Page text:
When it comes to portrait photographers Texan Jeyson Paez is in a land of his own. To learn more about Jeyson and his work I asked Christophe to sit down with the man behind the portraits.
Christophe: When did you first become interested in photography?
Jeyson: I was really young, I can't remember the exact age. But I always knew that I wanted to express myself in a creative and interesting way. I was always captured by the beauty of images and the stories they could tell. That translated into my interest in being behind the camera as a photographer, so I could be the one behind the stories.
C: Were you self-taught or did you learn in school/from a mentor?
J:I took a class at a community college covering the basics of photography. I was taught how to properly use a camera, but the imagination is inherent in me. I was ready to learn things on my own, and I knew that I needed more hands-on practice.
C: How did you develop your style?
J: I'm not sure if I've locked down a style yet. My work is about the people, and they inspire me in a different way every time.
C: What themes do you explore through your work?
J: There are two themes in all of my work: the personal and the professional. My personal is more visceral and candid; I like to put a focus on the human element. It's a little more free, and the story comes naturally. It's definitely more intimate and honest. Professional is more polished and stylized--I know the photo is for a specific purpose, and there's more structure to it.
C: How do you find and choose your subjects or locations?
J: I find most of the models I work with on Instagram, and sometimes they find me. When choosing, I veer towards someone who (I think) can give me more of a personal connection to the photos I'm taking. I like to make my personal work feel as real as possible. For locations, I do this the old-fashioned way. I drive and bookmark the unusual or unique spots around my city!
C: What inspires your work?
J:The people and their stories. That's where the appeal of an image comes from, and that's why I picked up a camera in the first place.
C: How do you compose an image? Do you go into the shoot with a specific shot in mind, or does the inspiration strike when you place your model in the setting?
J: It always depends on the subject. I think not knowing how things will go in a shoot is the most exciting part because it creates this unique experience for me and the models I work with. We are walking into the unknown, and that's how I can capture emotion and vulnerability. With my current project, ROOMS, I sometimes don't even know what the actual room is going to look like until I'm with the model the day of the shoot.
C: What has been your biggest lesson learned through creating your art?
J: Whatever you create or do, always make sure you're doing it for yourself. I sometimes push the limit and it may not be the popular choice, but I know what images matter the most to me. I'll always focus on that.
C: What do you hope your art says to people?
J: That life is a beautiful mess.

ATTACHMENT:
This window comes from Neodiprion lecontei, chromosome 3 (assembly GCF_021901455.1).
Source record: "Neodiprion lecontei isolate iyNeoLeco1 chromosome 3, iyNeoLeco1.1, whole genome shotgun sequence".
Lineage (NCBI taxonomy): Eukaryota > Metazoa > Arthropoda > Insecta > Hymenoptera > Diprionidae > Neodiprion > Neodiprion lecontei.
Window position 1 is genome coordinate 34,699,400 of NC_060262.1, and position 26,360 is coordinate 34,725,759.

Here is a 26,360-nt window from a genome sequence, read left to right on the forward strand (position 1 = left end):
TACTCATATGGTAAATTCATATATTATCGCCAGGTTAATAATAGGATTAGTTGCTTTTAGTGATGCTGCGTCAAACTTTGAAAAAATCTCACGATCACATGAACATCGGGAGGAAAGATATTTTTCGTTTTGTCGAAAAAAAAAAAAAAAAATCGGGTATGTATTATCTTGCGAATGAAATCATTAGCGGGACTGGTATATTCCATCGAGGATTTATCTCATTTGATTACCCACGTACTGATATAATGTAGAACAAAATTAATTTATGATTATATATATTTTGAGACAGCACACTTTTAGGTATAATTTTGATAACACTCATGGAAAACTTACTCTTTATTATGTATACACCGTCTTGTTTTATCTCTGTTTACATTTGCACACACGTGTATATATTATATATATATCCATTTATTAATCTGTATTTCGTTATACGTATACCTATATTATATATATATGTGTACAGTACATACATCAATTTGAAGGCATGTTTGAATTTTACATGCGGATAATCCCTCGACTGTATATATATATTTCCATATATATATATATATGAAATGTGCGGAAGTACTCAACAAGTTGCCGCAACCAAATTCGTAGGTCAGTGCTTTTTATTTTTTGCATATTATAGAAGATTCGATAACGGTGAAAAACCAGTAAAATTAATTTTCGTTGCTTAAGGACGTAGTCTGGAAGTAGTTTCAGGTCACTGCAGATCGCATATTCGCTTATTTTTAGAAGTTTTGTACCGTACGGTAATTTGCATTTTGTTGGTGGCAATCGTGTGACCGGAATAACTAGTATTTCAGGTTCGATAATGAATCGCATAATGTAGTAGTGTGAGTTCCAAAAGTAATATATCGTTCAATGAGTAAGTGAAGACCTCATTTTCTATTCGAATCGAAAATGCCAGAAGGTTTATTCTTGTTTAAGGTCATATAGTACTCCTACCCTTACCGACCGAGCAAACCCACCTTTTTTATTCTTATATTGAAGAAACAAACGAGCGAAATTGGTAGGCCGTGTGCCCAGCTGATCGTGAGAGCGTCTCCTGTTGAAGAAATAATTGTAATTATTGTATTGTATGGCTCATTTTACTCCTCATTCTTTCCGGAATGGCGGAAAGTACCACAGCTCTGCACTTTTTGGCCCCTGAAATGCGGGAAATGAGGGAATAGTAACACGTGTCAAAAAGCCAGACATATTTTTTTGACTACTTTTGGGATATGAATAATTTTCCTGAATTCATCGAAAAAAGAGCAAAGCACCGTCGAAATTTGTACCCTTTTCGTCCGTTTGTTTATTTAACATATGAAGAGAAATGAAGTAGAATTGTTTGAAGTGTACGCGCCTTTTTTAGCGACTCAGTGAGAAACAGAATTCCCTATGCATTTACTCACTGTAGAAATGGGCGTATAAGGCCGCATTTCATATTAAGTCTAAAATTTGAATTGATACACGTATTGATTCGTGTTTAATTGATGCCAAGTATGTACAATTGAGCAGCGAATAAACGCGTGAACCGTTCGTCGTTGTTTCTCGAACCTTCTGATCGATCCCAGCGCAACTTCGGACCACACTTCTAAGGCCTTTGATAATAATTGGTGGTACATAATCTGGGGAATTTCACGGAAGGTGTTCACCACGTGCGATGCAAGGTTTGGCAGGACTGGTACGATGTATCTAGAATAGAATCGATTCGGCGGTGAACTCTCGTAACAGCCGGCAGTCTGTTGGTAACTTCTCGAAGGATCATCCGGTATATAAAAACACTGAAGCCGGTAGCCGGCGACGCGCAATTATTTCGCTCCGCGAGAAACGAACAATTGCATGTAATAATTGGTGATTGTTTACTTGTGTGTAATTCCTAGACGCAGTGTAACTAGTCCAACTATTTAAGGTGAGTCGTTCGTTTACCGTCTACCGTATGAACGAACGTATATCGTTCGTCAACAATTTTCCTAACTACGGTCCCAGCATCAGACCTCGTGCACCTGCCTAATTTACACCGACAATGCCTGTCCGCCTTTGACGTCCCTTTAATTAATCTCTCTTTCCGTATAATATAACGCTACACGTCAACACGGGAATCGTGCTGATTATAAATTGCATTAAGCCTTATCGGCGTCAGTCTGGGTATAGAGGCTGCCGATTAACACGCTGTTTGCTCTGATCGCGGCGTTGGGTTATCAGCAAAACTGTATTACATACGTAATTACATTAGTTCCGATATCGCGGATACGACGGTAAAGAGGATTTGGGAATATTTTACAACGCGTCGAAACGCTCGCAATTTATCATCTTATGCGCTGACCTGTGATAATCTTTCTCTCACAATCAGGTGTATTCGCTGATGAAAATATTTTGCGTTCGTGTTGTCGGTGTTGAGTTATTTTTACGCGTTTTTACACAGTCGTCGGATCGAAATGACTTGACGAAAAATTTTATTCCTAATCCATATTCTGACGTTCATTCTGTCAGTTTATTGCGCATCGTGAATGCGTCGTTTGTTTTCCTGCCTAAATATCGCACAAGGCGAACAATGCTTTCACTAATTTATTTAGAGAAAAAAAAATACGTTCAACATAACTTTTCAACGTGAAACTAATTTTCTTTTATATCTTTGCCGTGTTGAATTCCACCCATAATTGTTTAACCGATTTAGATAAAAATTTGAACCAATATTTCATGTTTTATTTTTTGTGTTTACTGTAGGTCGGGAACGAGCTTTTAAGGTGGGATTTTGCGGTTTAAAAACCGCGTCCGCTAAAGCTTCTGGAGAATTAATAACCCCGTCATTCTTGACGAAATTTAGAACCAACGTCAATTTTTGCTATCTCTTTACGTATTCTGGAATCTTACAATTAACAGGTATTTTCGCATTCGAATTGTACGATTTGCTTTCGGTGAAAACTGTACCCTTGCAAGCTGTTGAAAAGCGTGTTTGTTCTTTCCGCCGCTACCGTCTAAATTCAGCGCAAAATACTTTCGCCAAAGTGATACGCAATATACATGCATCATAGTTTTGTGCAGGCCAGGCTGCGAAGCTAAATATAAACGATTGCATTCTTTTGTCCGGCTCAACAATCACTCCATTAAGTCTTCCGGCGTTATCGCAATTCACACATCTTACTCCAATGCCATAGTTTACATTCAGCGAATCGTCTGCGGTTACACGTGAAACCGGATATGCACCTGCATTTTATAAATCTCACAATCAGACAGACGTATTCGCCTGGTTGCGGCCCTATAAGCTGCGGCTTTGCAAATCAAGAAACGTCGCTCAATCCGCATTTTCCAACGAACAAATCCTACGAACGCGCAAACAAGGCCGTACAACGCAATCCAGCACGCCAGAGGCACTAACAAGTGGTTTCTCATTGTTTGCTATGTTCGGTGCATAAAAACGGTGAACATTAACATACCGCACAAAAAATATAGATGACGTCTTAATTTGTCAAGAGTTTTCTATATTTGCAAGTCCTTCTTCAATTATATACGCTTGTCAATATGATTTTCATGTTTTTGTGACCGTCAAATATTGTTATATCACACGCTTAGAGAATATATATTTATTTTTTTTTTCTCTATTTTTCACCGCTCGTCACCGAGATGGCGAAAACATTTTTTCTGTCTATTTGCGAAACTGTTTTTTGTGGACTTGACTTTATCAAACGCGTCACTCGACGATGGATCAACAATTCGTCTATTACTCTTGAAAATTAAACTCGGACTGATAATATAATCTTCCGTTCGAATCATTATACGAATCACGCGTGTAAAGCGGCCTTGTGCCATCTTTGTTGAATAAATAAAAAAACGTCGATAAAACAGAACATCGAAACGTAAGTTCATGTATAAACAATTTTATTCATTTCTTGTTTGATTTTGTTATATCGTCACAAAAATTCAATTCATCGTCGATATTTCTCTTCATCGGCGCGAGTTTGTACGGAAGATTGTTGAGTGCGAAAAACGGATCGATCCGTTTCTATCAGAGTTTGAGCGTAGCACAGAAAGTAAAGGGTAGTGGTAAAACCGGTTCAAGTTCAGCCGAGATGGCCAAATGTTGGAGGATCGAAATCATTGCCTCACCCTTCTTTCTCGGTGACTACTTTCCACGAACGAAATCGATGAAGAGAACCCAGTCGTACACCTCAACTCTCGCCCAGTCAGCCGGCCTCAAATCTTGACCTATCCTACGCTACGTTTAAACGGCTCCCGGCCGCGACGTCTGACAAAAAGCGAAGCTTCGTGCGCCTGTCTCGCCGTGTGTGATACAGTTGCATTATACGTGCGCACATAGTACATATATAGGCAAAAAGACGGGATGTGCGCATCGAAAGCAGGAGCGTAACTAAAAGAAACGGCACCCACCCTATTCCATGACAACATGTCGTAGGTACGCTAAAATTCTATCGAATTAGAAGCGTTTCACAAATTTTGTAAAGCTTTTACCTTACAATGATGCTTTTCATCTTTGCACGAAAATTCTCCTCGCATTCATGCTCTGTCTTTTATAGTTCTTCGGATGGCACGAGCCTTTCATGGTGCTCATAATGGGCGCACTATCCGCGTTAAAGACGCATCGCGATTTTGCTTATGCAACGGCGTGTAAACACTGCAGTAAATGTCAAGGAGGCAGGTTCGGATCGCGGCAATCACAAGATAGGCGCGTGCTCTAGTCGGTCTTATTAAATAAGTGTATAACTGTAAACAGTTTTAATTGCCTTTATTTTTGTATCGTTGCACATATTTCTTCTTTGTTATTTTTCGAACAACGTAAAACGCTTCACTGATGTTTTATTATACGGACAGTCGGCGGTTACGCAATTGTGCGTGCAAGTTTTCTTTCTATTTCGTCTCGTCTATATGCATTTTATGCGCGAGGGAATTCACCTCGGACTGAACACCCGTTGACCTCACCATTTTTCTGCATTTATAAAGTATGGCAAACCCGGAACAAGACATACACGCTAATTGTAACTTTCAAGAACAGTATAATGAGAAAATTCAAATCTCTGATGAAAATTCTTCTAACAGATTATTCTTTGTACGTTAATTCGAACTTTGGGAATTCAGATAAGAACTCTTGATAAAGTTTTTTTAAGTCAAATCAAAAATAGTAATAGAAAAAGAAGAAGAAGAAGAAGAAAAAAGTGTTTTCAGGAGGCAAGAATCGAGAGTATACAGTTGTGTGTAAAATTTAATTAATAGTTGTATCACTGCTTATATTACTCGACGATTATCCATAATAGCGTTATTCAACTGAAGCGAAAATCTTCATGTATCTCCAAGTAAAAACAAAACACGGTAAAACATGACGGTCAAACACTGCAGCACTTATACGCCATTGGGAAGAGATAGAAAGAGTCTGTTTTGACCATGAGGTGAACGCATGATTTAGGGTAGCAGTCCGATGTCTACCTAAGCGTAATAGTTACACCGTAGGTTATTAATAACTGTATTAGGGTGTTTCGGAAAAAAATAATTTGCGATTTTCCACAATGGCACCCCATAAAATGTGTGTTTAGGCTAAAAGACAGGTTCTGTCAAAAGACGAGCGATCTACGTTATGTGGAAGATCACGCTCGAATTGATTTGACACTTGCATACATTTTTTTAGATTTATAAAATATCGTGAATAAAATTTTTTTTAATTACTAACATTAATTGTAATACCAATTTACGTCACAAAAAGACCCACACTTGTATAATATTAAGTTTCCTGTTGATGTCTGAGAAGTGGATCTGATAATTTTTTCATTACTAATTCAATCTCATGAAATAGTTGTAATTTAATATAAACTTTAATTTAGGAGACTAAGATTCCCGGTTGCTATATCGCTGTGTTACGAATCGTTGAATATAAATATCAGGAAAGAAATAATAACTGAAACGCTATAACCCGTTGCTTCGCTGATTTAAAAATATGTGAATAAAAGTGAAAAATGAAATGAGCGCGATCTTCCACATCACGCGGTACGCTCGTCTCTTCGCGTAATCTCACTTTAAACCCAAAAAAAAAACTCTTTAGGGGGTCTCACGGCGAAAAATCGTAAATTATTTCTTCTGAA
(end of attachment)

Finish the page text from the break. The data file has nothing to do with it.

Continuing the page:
C: Why did you choose your craft(photography)
J: I've always gravitated towards photography since I was very young, and it felt like the only option for me to express myself creatively.
C: How hard was it to become profitable at it?
J: I'll let you know once I find out!
C: Any suggestions to newcomers to the field?
J: Find what gives you the fire, and go for it. It's not going to be an easy journey but if you truly want it, the result will be fulfilling.
C: If you couldn’t be doing your craft, what would you do instead?
J: While I can't imagine what life would be like without photography, I know I'd be working with people in some way. Anything I think about has to do with helping people, with inspiring them to be their best self.
C: Any favorite moments of your career so far?
J: My glitter project, Glitter That Portrait, took me places I never could have imagined. It was something so personal to me, and the reception was widely positive. I ended up being featured on Instagram, OUT Magazine and Cosmopolitan. It gave me a platform to expand my photography business.
C: What would you do differently if you could start from scratch?
J: Honestly, nothing. I am where I am because of what I have gone through, and I can't imagine a different outcome than where I am right now.
C: Is there a defining moment in your career so far?
J: My current project ROOMS. I've always wanted to explore the internal battle between good and evil, and it was something deeply personal for me. I was afraid to take things too far or make someone uncomfortable, but I took a chance. When the reception was positive, it was the best feeling. I put something so personal and gritty out there, and found that it made so many people feel something.
C: Is there anything you really enjoy in your craft vs another line of work?
J: The connection I can foster with people. The behind-the-scenes conversations make people feel relaxed and comfortable, and I don't think I would find opportunities to get to know people like this with any other job.
C: Biggest pet peeve about the industry?
J: The unrealistic idea of what pretty and perfect looks like. We are all different in how we look, how we act and what we want. That keeps the stories behind the photos unique instead of blending in with each other.
C: Is flannel really always appropriate?
J: It REALLY isn't.